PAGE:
Each year, we receive in the mail (in Johns Creek) these annoying, anonymous (or near anonymous) sales letters offering property owners the opportunity to sign up for their tax appeal services to help them save money on property taxes.
And yet when I read through the letter trying to find out WHO is running this service and HOW it is being serviced, the details are practically non-existent. In these offer letters for a tax appeal service, they not only want to charge a hefty upfront fee but they also get a percentage of the supposed “savings” they negotiated for you.
Each year when I do the math in my head and read these letters sent to her, I tell her what a scam these tax appeal sales letters are. My feeling is when a professional gets paid upfront, they should do the best job they can to save money for their client. They don’t get a percentage of the benefit their client receives.
Can you imagine hiring a tax accountant or tax return preparer to maximize your tax deductions and tax write-offs to help minimize paying income taxes but then they turn around ask you for an additional percentage of the great job they did of saving you taxes? It would be outrageous. Tax accountants and tax return preparers are supposed to do the best job they can for the fix fee they charge. Tax appeal services are certainly not tax accountants or tax return preparers but I view tax appeal servicing in a similar vein.
In my view, it feels icky for tax appeal servicers to ask for a percentage of the “savings” they negotiated on behalf of their client. It feels like they are taking advantage of property owners ignorance of the tax appeal process. One reason I created GTAI is to help remove the curtain behind the tax appeals process so people are more empowered to take charge of their own financial affairs and not get taken advantaged of.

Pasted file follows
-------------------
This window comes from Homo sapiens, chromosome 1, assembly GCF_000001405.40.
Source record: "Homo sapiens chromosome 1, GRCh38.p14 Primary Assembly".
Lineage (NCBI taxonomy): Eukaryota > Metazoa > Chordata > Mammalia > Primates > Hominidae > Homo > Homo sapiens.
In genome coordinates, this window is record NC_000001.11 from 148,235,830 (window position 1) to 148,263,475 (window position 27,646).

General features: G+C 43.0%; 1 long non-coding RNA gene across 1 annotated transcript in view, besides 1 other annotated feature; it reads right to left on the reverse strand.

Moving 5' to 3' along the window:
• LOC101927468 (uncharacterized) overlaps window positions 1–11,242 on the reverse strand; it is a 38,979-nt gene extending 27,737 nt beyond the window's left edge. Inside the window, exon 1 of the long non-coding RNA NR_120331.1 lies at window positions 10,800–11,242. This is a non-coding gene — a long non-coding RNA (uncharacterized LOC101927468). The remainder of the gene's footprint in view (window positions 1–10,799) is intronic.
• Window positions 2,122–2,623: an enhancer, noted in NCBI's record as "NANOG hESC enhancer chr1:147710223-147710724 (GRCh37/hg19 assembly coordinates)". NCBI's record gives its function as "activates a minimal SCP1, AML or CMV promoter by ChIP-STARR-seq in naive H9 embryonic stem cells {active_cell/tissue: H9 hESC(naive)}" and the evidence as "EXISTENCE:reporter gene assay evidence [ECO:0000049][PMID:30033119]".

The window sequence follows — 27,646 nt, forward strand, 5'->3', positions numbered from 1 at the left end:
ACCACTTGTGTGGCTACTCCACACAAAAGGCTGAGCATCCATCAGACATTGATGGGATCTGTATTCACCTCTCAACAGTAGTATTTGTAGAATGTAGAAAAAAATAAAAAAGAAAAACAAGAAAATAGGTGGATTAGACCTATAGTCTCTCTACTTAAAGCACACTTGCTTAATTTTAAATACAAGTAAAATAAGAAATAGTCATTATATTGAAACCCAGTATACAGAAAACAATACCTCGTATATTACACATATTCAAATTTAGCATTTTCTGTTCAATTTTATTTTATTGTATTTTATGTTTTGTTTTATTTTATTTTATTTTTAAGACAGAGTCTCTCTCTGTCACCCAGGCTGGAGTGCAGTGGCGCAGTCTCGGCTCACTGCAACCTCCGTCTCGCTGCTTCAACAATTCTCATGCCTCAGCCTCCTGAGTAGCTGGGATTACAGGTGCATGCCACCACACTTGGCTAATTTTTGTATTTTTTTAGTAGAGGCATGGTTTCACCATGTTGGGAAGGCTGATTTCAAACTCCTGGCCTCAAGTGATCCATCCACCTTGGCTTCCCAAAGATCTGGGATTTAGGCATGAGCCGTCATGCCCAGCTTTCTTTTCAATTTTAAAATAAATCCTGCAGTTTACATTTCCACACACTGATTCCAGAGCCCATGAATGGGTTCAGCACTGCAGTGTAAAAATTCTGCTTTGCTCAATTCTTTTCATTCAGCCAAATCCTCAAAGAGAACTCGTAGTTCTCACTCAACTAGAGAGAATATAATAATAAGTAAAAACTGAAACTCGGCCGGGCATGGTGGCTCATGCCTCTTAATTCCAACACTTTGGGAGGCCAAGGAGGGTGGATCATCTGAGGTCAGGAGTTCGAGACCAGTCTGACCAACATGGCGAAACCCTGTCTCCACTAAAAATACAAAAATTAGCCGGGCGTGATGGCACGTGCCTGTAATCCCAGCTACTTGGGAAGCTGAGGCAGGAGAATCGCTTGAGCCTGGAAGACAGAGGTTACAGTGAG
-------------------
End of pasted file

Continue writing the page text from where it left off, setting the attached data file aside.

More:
I dislike and am suspicious of anonymous (or near-anonymous) offer letters that come in the mail that provide no names, information, or a website to visit. Only a phone number to call, presumably so someone can sell you on the over-priced service.
I am not saying that the parties behind these tax appeal servicers are actually engaged in fraudulent or unethical behavior but I am very suspicious. What I am saying is that it definitely feels icky how these anonymous sales letters come across. Very little information of who sent the letter, where the letter came from, how the business operates, no business website to refer to, a sales pitch playing on people’s fears and ignorance, along with a hefty upfront fee with an additional percentage compensation on the back-end.
For me, I could not recommend any business that operates in that manner. For the property owners receiving these letters, beware. Read this website, visit your county tax appeal office, and do some homework before you blindly sign up for a tax appeals service over the telephone.
Learn to do it yourself or if you must get outside help, do yourself a favor and find out who you are dealing and get details of how they operate.